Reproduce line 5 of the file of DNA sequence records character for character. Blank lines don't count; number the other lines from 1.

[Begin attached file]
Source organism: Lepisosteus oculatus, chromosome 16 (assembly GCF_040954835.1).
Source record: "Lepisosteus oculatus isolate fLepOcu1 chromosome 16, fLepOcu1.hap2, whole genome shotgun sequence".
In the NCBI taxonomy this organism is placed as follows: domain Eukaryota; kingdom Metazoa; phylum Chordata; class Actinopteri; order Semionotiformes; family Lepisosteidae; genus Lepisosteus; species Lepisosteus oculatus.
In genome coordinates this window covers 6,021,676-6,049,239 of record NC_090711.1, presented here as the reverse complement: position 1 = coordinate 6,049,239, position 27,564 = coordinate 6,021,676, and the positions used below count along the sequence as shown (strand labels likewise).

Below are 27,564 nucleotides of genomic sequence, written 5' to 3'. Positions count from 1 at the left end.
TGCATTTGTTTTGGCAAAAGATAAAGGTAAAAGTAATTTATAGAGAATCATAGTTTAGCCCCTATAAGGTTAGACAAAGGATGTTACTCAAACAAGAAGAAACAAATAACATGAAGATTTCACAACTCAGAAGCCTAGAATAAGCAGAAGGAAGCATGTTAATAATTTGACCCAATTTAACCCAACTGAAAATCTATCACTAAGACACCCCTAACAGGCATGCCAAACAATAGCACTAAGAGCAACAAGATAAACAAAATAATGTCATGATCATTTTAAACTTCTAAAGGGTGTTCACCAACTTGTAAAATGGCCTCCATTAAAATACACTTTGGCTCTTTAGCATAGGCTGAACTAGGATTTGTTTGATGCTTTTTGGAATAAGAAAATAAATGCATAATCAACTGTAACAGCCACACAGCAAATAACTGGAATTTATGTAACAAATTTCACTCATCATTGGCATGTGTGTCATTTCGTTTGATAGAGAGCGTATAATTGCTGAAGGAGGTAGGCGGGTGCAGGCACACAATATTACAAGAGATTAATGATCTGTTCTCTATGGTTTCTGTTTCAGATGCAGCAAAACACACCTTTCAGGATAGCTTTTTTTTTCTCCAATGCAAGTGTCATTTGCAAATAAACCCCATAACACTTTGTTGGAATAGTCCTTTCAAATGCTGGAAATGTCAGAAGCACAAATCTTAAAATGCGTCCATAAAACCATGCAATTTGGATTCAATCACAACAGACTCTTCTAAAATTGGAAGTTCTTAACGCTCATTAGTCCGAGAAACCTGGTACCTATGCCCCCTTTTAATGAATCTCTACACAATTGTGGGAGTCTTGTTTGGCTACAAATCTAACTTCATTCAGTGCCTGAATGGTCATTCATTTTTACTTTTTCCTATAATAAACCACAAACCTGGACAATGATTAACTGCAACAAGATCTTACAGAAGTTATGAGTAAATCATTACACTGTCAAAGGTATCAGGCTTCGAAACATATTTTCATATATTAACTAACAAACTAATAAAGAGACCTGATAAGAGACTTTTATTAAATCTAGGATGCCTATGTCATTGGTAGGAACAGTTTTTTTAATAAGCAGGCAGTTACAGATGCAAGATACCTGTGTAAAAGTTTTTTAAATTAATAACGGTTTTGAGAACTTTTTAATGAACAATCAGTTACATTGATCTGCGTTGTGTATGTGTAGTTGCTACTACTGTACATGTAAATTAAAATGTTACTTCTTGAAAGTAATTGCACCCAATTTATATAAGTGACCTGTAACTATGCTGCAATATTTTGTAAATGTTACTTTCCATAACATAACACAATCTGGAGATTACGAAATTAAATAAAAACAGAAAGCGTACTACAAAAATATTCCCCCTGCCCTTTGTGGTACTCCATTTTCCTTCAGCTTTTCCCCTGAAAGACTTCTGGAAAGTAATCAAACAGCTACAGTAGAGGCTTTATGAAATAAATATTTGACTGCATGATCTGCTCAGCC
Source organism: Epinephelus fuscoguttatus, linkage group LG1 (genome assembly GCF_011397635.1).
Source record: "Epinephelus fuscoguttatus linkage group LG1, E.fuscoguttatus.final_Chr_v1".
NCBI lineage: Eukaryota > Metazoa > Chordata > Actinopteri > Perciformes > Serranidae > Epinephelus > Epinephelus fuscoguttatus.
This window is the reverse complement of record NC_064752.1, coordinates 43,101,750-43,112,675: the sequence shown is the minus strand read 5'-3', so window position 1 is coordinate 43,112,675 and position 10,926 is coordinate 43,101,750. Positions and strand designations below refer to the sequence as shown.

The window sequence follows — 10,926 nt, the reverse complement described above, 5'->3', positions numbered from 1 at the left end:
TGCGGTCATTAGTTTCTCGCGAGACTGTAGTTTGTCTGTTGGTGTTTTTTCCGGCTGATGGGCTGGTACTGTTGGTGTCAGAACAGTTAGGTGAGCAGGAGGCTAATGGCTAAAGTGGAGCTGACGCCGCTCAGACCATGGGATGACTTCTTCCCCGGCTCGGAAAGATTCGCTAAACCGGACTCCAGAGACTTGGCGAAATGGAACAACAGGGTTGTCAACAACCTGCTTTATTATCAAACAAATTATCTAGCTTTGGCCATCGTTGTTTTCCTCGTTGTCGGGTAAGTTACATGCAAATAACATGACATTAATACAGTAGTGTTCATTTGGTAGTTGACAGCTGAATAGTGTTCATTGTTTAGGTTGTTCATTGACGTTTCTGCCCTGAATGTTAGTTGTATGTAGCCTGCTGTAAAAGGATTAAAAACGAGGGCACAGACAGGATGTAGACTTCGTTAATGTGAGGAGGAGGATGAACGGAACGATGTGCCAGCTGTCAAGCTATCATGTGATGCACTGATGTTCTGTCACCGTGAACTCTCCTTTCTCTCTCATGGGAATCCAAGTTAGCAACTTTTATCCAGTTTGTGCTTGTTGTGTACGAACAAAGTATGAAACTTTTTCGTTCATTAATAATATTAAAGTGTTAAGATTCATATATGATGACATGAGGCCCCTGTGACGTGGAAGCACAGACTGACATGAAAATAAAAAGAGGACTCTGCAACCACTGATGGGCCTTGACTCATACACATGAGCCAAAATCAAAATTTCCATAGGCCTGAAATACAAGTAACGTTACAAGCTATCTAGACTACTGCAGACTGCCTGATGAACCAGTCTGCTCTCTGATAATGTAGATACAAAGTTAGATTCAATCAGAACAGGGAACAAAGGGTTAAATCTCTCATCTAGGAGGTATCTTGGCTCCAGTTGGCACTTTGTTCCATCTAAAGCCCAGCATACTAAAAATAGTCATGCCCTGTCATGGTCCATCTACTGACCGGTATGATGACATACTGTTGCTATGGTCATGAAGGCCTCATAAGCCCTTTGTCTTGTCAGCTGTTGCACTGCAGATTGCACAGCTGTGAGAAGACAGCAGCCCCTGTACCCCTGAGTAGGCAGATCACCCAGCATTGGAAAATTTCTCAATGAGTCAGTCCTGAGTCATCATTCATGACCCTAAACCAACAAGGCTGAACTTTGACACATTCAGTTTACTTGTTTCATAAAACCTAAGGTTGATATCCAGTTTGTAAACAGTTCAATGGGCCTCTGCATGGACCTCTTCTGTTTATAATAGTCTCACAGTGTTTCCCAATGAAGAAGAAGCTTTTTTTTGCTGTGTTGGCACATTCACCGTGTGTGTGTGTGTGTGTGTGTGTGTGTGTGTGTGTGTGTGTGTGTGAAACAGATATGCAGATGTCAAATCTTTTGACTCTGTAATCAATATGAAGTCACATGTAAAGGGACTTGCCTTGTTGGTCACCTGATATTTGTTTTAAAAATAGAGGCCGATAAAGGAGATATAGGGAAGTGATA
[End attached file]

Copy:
Below are 27,564 nucleotides of genomic sequence, written 5' to 3'. Positions count from 1 at the left end.